Thursday, September 30, 1993 - Page updated at 12:00 AM

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Ex-Officer Details Beatings, Break-INS By New York Police -- People Were Randomly Attacked, Commission Is Told

Washington Post

NEW YORK - At the start of his testimony yesterday before a city commission investigating police corruption, former patrolman Bernie Cawley was asked why his fellow officers called him "the mechanic."

"Because I used to tune people up," said Cawley, 29. "It's a police word for beating people up."

Were these suspects he was tuning up? a panel member asked.

"No," he answered. "I was just beating people up in general."

So began the third day of hearings by New York's mayoral commission on police corruption, an investigative panel formed in response to discovery last summer of a police-run drug-selling ring in Brooklyn.

With a rapt and horrified city listening, clean-cut former members of New York's finest have testified about randomly breaking into apartments; stealing drugs, money and cocaine; lying to grand juries; "tuning up" people with leather gloves packed with lead; and generally breaking more laws than they ever enforced.

On Monday, the panel heard from Michael Dowd, a former officer in Brooklyn's 75th Precinct who said he accepted $8,000 a week for protecting a drug dealer. On the second day of hearings scheduled to end next week, the commission heard a police internal-affairs investigator describe how superiors thwarted his attempts to unearth corruption.

Perhaps the most sensational testimony, however, came yesterday when Cawley, a burly Bronx native, recounted how, in four years on the force, he randomly attacked people with his nightstick, flashlight and leather, lead-loaded "sap" gloves on about 400 occasions just "to show who was in charge."

Cawley was arrested in 1990 for selling stolen guns and then agreed, while in jail, to tell his story to the commission. Yesterday, he spoke at length about breaking down apartment doors looking for drugs and money, driving to neighborhood bodegas to buy scales to measure stolen cocaine, and running down fire escapes with garbage bags full of narcotics, semi-automatic rifles and thousands of dollars in cash stolen from apartments of drug dealers.

At 2 a.m. one day during his rookie year in 1986, he said, seven cruisers from his precinct gathered outside a drug-infested apartment building. Nightsticks raised, he recalled, officers stormed inside without a warrant.

"We just started beating people," he said. "One lady came down the stairs with a radio in her hand. We smashed the radio with a nightstick and then threw her down the stairs. Anybody in the hallways or courtyard pretty much got beaten."

On another occasion, Cawley said, he and two other officers spent a Fourth of July detail drinking on duty, then decided to visit a Bronx brothel. The three men, in uniform, broke down the door, chased away the paying customers and then each grabbed a prostitute and retreated to a different bedroom.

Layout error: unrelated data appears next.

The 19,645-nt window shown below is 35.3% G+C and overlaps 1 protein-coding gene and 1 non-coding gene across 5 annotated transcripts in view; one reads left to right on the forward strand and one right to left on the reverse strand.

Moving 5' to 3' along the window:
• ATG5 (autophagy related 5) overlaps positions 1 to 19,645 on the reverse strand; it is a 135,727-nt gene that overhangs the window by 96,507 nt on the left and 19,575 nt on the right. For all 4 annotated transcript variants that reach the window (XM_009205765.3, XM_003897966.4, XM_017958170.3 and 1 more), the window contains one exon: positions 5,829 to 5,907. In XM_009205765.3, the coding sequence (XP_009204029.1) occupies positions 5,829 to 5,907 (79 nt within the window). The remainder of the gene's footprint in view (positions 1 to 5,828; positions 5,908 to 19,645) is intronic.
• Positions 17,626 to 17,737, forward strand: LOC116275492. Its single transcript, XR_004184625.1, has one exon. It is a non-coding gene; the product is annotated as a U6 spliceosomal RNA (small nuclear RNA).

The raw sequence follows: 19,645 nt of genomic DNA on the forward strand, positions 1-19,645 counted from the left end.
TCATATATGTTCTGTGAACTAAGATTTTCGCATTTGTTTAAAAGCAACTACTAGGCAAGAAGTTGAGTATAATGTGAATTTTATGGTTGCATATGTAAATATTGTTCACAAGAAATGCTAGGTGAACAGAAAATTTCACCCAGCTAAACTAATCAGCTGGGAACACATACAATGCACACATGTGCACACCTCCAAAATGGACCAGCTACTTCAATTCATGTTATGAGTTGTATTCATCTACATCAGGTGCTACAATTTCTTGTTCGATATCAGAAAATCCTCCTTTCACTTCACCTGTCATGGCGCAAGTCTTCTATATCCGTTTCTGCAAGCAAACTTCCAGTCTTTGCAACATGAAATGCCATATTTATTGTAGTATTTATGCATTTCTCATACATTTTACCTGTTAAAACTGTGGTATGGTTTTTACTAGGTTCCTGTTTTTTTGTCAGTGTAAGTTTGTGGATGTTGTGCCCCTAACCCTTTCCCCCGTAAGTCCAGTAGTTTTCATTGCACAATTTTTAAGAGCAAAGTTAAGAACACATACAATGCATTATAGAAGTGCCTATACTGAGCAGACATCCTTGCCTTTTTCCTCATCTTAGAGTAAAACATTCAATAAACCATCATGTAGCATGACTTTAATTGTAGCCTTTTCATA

Asked whether he ever was concerned that such activities would get him in trouble, Cawley described how citizens who tried to file complaints at the precinct office were harassed and told that "typing" their complaints would require a three-hour wait.

"Who's going to catch us?" he asked. "We're the police. We're in charge."

Milton Mollen, a judge for 24 years and former deputy mayor who heads the five-member, city-appointed commission, said he did not think the tales of brutality and corruption were indicative of actions by the entire New York police force.

"In any group of 30,000 people, you're going to find a certain percentage who are corrupt, abhorrent or even brutal," Mollen said after yesterday's testimony. "The overwhelmingly majority of police officers are honest."

But Cawley and Kevin Hembury, a former colleague of Dowd, testified that in crime-plagued precincts in the Bronx and Brooklyn in which they served, an overwhelmingly majority of their fellow officers were participating in some kind of illegal activity.

Hembury said police commonly carried "throwaway" guns, weapons stolen from criminals, that could be left at the scene of a crime and "used as evidence against perpetrators."

He said officers at his Brooklyn precinct would raid apartments of drug dealers "10 or 20 times a week" in 1991 and last year, dividing among themselves any money they found and reselling drugs and weapons they stole.

Over the years, he said, they grew particularly inventive in their methods of sneaking up on drug dealers, using taxis and one time borrowing a city ambulance to arrive at a crack house undetected.

His superiors, he said, were "quite aware of what was going on."

Cawley said he and his partner would go "doin' doors" as many as five times a night, selling drugs they found to another officer. Every time a drug dealer was arrested in one of their illegal apartment raids, he said, they would lie and say the dealer had been arrested on the street.

Cawley testified that once he and fellow officers raided and harassed residents of a particular apartment building so much that someone in the building retaliated, dropping a milk crate filled with concrete blocks from the roof onto a passing police cruiser, seriously injuring the officer inside.

"They hated the police," Cawley said. "You'd hate the police, too, if you lived there."

Copyright (c) 1993 Seattle Times Company, All Rights Reserved.


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